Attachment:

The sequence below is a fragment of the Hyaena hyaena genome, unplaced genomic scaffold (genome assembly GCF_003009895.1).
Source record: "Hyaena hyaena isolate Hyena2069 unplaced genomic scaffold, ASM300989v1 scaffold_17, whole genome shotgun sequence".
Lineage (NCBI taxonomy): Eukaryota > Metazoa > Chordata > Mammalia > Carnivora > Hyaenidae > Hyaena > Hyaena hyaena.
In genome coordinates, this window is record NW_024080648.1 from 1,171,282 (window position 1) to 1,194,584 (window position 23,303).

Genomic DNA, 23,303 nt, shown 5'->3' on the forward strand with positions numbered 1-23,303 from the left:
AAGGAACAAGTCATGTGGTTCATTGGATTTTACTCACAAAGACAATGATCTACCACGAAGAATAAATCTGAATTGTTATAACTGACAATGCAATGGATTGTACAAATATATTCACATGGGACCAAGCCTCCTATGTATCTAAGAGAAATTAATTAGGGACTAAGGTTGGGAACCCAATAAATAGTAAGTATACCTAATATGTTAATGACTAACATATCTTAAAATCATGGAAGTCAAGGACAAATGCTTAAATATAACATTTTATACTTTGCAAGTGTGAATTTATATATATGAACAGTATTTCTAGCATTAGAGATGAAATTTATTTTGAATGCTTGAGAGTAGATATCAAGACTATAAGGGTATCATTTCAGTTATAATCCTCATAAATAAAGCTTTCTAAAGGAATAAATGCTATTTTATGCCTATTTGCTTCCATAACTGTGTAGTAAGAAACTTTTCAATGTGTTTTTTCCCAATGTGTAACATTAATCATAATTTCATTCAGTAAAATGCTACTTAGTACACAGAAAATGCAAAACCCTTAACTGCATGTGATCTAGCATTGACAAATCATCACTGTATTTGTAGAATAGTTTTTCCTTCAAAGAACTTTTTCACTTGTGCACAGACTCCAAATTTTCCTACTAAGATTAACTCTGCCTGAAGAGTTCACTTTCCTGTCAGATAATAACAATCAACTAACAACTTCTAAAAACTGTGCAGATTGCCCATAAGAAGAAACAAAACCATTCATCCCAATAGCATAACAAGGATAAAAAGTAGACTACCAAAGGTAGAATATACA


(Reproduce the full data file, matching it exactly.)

The sequence below is a fragment of the Hyaena hyaena genome, unplaced genomic scaffold (genome assembly GCF_003009895.1).
Source record: "Hyaena hyaena isolate Hyena2069 unplaced genomic scaffold, ASM300989v1 scaffold_17, whole genome shotgun sequence".
Lineage (NCBI taxonomy): Eukaryota > Metazoa > Chordata > Mammalia > Carnivora > Hyaenidae > Hyaena > Hyaena hyaena.
In genome coordinates, this window is record NW_024080648.1 from 1,171,282 (window position 1) to 1,194,584 (window position 23,303).

Genomic DNA, 23,303 nt, shown 5'->3' on the forward strand with positions numbered 1-23,303 from the left:
AAGGAACAAGTCATGTGGTTCATTGGATTTTACTCACAAAGACAATGATCTACCACGAAGAATAAATCTGAATTGTTATAACTGACAATGCAATGGATTGTACAAATATATTCACATGGGACCAAGCCTCCTATGTATCTAAGAGAAATTAATTAGGGACTAAGGTTGGGAACCCAATAAATAGTAAGTATACCTAATATGTTAATGACTAACATATCTTAAAATCATGGAAGTCAAGGACAAATGCTTAAATATAACATTTTATACTTTGCAAGTGTGAATTTATATATATGAACAGTATTTCTAGCATTAGAGATGAAATTTATTTTGAATGCTTGAGAGTAGATATCAAGACTATAAGGGTATCATTTCAGTTATAATCCTCATAAATAAAGCTTTCTAAAGGAATAAATGCTATTTTATGCCTATTTGCTTCCATAACTGTGTAGTAAGAAACTTTTCAATGTGTTTTTTCCCAATGTGTAACATTAATCATAATTTCATTCAGTAAAATGCTACTTAGTACACAGAAAATGCAAAACCCTTAACTGCATGTGATCTAGCATTGACAAATCATCACTGTATTTGTAGAATAGTTTTTCCTTCAAAGAACTTTTTCACTTGTGCACAGACTCCAAATTTTCCTACTAAGATTAACTCTGCCTGAAGAGTTCACTTTCCTGTCAGATAATAACAATCAACTAACAACTTCTAAAAACTGTGCAGATTGCCCATAAGAAGAAACAAAACCATTCATCCCAATAGCATAACAAGGATAAAAAGTAGACTACCAAAGGTAGAATATACA